In applying a "period" finish or making repairs, there is another rule I follow: natural wood is not one color. Many refinishers make the mistake of using only one color for wood. The only way I have found to fool the eye into thinking that the finish was original is to use several colors, carefully layered or in different areas on the object. Natural sunlight fades wood, and the surfaces fade differently. Nothing makes a piece look "new" than having a uniform finish on all surfaces. I know this sounds counter intuitive, but trust me, it really makes a difference.
The same concept works with making hand made furniture. I do not think that there is anything sacred about 90 degrees or straight lines. If the door opens and closes, or the drawer slides in and out, fine. I am not saying I am careless. I am saying that there is a priority to decision making when putting a piece of furniture together. It needs to function and be sturdy and attractive. It does not need to be perfect. A drawer is not a piston in a cylinder. It does not need to hold compression during an explosion. It just needs to open and close.
Look at the Parthenon in Greece. The columns are not exactly vertical. If they were, they would be predictable and boring. Would we be as interested in the tower in Pisa if it wasn't leaning? (Perhaps not the best example, but I couldn't resist.)
I guess what I am trying to get at is that you spend your life observing phenomena and, if you are intelligent, constantly learn from that experience, gaining a proficiency in some form of activity. By learning what is important and what is not critical, you can do a job quickly and effectively and with a high degree of satisfaction. In fact, others will pay you to do that job, once you have proven your talents in that field.
I have been fortunate to have had people pay me to restore furniture for over 45 years. Now if I could only get Mercedes to sponsor me.......
If you’ve been reading this blog over the past few years, you’ve probably noticed that I rarely advocate one tool, or one method of woodworking, over another. I’ve always made mention of how I like to do things, and how I chop out mortises is something I’ve written about frequently.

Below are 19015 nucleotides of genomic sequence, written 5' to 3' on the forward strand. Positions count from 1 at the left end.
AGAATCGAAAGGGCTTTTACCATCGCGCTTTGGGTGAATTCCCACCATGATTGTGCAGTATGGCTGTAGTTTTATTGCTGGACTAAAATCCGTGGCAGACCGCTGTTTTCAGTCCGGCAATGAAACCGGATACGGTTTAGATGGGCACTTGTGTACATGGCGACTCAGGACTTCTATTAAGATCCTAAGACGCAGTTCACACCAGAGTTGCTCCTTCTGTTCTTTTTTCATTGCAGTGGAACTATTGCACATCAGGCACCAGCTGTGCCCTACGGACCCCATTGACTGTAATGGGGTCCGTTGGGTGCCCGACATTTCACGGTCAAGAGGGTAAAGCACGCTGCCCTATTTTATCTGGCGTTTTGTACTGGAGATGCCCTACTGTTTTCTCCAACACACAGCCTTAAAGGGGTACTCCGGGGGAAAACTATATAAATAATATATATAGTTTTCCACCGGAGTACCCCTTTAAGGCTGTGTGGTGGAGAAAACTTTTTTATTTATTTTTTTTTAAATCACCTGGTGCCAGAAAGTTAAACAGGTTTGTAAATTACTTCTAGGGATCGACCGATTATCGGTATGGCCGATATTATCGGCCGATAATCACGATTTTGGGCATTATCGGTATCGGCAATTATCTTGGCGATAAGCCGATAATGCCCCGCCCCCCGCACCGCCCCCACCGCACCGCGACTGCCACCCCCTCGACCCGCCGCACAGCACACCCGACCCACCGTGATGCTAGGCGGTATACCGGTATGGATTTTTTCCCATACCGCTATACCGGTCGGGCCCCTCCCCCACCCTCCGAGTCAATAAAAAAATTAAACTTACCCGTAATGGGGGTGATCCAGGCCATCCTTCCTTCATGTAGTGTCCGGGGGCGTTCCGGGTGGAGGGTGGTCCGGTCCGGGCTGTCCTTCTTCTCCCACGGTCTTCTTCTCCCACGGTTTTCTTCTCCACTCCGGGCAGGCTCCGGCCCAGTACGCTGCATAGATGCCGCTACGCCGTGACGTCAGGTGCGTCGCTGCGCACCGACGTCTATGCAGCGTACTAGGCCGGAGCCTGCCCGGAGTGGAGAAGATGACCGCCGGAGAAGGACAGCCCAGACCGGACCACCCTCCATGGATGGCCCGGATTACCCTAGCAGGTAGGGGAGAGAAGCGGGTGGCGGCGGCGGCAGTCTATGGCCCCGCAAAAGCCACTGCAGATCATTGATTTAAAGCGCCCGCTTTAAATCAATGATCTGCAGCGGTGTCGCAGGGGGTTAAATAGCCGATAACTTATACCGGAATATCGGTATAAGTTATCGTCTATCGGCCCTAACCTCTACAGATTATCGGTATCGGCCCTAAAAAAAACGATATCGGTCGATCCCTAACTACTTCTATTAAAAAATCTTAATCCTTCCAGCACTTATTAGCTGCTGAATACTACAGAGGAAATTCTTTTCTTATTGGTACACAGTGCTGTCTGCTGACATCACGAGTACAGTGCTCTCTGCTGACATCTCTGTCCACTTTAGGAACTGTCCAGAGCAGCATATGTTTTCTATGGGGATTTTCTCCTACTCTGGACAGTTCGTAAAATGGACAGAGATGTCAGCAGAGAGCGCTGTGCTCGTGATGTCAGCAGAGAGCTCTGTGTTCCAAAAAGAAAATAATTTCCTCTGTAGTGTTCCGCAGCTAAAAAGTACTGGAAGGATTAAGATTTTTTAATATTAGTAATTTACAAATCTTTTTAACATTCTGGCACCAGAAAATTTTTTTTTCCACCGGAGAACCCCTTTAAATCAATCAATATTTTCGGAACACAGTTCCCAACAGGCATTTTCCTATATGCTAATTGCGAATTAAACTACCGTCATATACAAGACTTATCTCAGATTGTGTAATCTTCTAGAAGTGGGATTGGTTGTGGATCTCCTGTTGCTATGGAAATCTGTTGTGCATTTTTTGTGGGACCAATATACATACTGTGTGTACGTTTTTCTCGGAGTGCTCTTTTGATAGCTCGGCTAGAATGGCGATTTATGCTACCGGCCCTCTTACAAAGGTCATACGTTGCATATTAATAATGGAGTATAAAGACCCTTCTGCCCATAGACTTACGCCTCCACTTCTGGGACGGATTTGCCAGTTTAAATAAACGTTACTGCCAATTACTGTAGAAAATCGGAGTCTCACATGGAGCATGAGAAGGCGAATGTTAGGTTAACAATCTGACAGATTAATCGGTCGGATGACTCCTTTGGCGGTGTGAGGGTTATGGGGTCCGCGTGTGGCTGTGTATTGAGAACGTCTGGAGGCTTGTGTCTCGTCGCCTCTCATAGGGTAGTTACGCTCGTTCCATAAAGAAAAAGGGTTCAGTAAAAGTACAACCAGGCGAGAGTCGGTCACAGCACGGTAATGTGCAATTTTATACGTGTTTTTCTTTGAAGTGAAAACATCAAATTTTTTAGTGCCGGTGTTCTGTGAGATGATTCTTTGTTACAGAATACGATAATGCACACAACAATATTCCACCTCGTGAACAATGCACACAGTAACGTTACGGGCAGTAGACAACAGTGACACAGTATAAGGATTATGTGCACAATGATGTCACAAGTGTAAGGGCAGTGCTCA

Of course there are several different ways to make mortises. I’ve always used a mortising chisel because firstly it’s cheap, and secondly a mortising chisel doesn’t take up any space in my garage. Chopping out mortises with a chisel isn’t overly difficult, and it offers one big advantage, and that is the ability to use the chisel to accurately size your tenon, which is much more important than many woodworkers realize. I’ve found that much of the time spent making a mortise and tenon joint isn’t chopping out the mortise, or sawing the tenons (no matter if you use a hand saw, table saw, or both), but fitting the tenon to the mortise. I was taught to make a tenon oversized, and then paring it to fit the joint. I’m sure there are woodworkers out there that can saw out a tenon that fits the tenon perfectly nearly every time, but I’m not one of them. Making the tenon oversized will always insure that you can achieve a snug fit. At that, when you have a project with two dozen M&T joints, paring every one down to size is not always fun, or easy, or accurate. Suddenly your weekend hobby has become a weekend chore bordering on frustration. Some people will tell you to enjoy the process and not think about the time spent. That sounds great, but I don’t work that way. Here is what I’ve discovered: making tenons to fit is much, much easier when the mortises are all identical. When you chop a mortise by hand, no matter how good you are there will be slight variations in width and possibly depth. Those variations, however slight they may be, at best will be added work in fixing, at worst make your project go out of square. All of this has lead me to consider purchasing a tool that I never considered purchasing: a hollow chisel mortising machine. There are certain pieces of woodworking machinery I am against owning such as a jointer, for safety reasons, and a hollow chisel mortiser. In my opinion, a hollow chisel mortiser is a tool for professionals who make a living building furniture. Now I’m sure there are thousands of amateur woodworkers who own hollow chisel mortising machines. I’m not saying that I have some sort of issue with that, and even if I did it’s still none of my concern. I can only speak for myself, and it’s difficult for me to justify spending $400 + dollars on a tool that has only one purpose. At the same time, I don’t like veg-o-matic tools like the router, which it seems that every other day somebody is trying to find a new use for. But I’ve determined that at this juncture in my life I don’t have time enough to dedicate to chopping out several dozen mortises by hand, even though I don’t mind the process. My current project has only eight mortises, had that number been doubled or tripled, I would be looking at not one month of build time, but three. And as I’ve said before, the longer it takes to build a project, the better the chance that it will never get finished. So even though I am not a professional woodworker, and even though some of my projects are not heavy on M&T joinery, the next piece of woodworking machinery I purchase may be a hollow chisel mortising machine. I can say from experience that if anything else they are consistent, and consistent is accurate, and accuracy saves time. Should woodworking be about saving time? Maybe not, but it also shouldn’t be frustrating, and nothing can be more frustrating than having to go back and fix step 2 when you are about to start step 9. This I do know, I spent several hours last weekend making and fitting(2!!!) mortise and tenon joints. Part of that is just because of my skill level, but the other part is the method. If I am going to continue making furniture in my spare time but not compromise on the joinery, then it’s high time I bit the bullet and invested in the proper piece of equipment to make that happen. Or maybe my wife will take a hint for once and it will be under the Christmas tree on December 25th.